- HAND SANITIZER DEATHS-NEW MEXICO
SANTA FE, N.M. (AP) — New Mexico health officials say three people have died, three others are in critical condition and one person is permanently blind after apparently drinking hand sanitizer that contained methanol. The Department of Health said Friday that the cases were reported to the state poison control center. The first case came in early May. The others have occurred since May 29. The health department confirmed that the cases were related to alcoholism. Authorities have noted that people with substance abuse issues, particularly within the homeless community, have been known to use sanitizer and other products as a substitute for alcohol.
- VIRUS OUTBREAK-NEW MEXICO
ALBUQUERQUE, N.M. (AP) — New Mexico officials say they are heartbroken but that the coronavirus pandemic has forced them to cancel this year's state fair. Gov. Michelle Lujan Grisham raised concerns Thursday about a recent uptick in COVID-19 infections in the state, indicating that it might be no-go for funnel cakes, turkey legs and the rest of the pageantry that makes up the annual September spectacle. The fair's general manager said Friday in a video message that it was a difficult decision. Other large events including the Albuquerque International Balloon Fiesta, the Gathering of Nations Powwow and Santa Fe's summer art markets also have been canceled.
- BORDER WALL-LAWSUITS
SAN FRANCISCO (AP) — A federal appeals court has ruled against the Trump administration in its transfer of military money to build sections of the U.S. border wall with Mexico. The 9th Circuit Court of Appeals ruled Friday that diverting $2.5 from military construction projects to build the wall illegally sidesteps Congress, which gets to decide how to use the funds. The ruling is the latest twist in a legal battle that has largely gone Trump's way. Last year, the Supreme Court allowed the $2.5 billion to be spent while the litigation continued, blunting the impact of the latest appeals court action.
- LUJAN GRISHAM-CLEMENCY
SANTA FE, N.M. (AP) — New Mexico Gov. Michelle Lujan Grisham has granted clemency for 19 people convicted of crimes in the state. The governor's office announced Friday the first pardons of her administration and said the majority of those receiving clemency had been convicted of a non-violent offense. Lujan Grisham's predecessor, Republican Gov. Susana Martinez, pardoned a total of just three people during her term. Those receiving clemency by Lujan Grisham had convictions of forgery, drug possession, burglary, larceny, issuing a worthless check and conspiracy, among others. The office says all of the offenses were at least a decade old.
- INVASIVE SPECIES-BILINGUAL CAMPAIGN
RIO RANCHO, N.M. (AP) — New Mexico has erected its first-ever bilingual Spanish-English billboards at two lakes around invasive species. The state Department of Game and Fish announced this month officials posted two billboards at Elephant Butte Lake and a third at Caballo Lake. The signs inform boaters in English and Spanish to "clean, drain and dry" their watercraft and that watercraft needs an inspection when encountering an open inspection station. Inspecting watercraft is the first defense against accidentally transporting aquatic invasive species like zebra and quagga mussels into New Mexico waters. The bilingual signs are funded by the U.S. Bureau of Reclamation.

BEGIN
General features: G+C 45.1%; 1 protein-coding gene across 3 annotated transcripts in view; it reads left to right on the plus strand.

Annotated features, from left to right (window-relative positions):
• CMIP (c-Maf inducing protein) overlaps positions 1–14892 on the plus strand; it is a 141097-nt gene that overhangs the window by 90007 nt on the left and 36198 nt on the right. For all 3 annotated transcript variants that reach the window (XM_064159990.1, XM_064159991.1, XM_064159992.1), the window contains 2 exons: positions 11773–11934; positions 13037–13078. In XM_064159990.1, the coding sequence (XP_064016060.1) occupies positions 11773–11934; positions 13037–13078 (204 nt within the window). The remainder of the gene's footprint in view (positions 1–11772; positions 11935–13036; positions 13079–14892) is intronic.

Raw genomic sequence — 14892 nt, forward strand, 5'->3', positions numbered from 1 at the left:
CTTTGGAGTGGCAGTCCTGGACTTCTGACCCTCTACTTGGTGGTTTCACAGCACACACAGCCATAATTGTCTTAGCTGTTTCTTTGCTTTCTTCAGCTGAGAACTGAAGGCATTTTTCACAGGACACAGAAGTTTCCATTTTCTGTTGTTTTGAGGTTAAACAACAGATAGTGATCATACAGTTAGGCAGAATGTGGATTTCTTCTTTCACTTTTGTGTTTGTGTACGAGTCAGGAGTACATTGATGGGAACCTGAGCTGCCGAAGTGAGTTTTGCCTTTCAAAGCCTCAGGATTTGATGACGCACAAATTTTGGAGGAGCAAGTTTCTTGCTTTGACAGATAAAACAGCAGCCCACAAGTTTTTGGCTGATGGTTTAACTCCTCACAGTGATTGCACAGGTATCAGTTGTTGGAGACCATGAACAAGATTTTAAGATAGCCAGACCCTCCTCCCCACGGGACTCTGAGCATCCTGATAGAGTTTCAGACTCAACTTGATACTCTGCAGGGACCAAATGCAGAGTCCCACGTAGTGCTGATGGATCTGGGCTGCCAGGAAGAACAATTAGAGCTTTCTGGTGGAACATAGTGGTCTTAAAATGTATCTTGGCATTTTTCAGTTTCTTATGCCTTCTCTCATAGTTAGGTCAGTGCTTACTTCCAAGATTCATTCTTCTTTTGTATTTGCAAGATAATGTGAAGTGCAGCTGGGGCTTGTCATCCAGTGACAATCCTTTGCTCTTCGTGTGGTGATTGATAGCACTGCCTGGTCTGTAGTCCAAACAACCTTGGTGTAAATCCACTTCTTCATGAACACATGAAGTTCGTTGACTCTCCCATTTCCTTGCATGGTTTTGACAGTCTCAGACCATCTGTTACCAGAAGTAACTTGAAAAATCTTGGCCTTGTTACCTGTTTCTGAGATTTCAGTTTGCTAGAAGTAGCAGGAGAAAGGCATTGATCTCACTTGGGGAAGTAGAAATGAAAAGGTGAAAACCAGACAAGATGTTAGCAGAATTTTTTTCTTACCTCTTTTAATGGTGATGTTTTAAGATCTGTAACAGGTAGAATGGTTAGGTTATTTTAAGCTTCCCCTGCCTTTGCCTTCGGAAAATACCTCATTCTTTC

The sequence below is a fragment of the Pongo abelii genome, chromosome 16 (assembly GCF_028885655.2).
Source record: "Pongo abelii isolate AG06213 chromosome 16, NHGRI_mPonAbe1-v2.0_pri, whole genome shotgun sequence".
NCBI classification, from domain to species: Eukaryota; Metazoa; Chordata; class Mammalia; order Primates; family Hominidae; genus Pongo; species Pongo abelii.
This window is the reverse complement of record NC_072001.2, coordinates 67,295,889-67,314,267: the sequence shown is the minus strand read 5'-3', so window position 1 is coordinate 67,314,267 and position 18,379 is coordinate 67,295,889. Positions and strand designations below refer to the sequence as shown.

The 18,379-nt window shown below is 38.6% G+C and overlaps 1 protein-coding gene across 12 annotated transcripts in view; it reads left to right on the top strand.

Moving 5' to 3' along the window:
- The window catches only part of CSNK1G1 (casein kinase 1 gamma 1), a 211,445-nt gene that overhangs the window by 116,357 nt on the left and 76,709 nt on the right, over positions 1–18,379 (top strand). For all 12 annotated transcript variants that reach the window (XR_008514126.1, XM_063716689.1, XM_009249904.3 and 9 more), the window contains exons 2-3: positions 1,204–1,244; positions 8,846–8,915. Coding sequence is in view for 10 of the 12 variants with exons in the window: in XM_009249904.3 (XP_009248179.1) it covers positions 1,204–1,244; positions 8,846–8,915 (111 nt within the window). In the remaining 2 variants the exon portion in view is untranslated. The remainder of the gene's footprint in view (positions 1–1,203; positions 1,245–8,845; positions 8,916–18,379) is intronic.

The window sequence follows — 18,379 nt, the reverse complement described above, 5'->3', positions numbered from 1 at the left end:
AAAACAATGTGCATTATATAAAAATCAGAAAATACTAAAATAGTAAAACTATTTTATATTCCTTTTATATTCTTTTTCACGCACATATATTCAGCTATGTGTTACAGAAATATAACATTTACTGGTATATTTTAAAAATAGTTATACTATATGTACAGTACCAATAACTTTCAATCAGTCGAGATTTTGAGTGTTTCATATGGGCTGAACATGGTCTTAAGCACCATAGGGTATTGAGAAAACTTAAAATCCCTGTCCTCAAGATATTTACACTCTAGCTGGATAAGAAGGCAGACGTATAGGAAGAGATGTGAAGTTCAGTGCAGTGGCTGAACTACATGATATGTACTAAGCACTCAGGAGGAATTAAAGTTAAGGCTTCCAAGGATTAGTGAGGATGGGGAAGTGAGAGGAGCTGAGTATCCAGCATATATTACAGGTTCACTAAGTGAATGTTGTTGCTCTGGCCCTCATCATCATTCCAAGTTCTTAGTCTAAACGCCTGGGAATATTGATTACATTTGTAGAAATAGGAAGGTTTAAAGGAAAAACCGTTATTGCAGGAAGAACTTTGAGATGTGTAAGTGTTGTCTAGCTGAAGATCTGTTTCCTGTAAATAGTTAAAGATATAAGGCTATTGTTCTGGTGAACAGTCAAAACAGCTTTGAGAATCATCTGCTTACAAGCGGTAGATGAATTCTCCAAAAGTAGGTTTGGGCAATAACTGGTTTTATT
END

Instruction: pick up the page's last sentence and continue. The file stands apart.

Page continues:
- VIRUS OUTBREAK-NEW MEXICO
ALBUQUERQUE, N.M. (AP) — Efforts to open more of New Mexico's economy are on hold because of an uptick in COVID-19 cases in recent days. Gov. Michelle Lujan Grisham said during a briefing Thursday that there's a false sense of security that has developed among Americans and that people are not being vigilant about staying home, wearing masks when they go out and keeping their distance from others. She blamed lax social behaviors for the recent increase in New Mexico and noted the risks presented by the exponential growth in infections in neighboring Arizona and Texas. New Mexico has nearly 11,200 cases.
UPHAM, N.M. (AP) — Virgin Galactic is celebrating the second successful glide flight of its spaceship over Spaceport America in southern New Mexico. The space tourism company announced the completion of the test flight Thursday. Unlike the first glide test in early May, the pilots flew at higher speeds to help evaluate the ship's systems and performance in preparation for the next stage of testing. That will involve rocket-powered flights. While the company is in the midst of final testing and making modifications to the customer cabin, officials have yet to offer a date for the start of commercial flights.
- RACIAL INJUSTICE-COUNCILOR
RIO RANCHO, N.M. (AP) — One of Albuquerque's most liberal city councilors who has made police reform part of his agenda is facing calls to resign over his 2004 shooting of a Black man as a Metropolitan Washington, D.C., police officer. The left-leaning ProgressNow New Mexico demanded Thursday that Pat Davis step down from his council seat and other positions. The call came following a blog post by former Albuquerque Chief Public Safety Officer Pete Dinelli that detailed a 2006 federal lawsuit filed by the African American man that Davis shot. Davis, who is white, dismissed those calls and said the man he shot later pleaded guilty to firearms charges.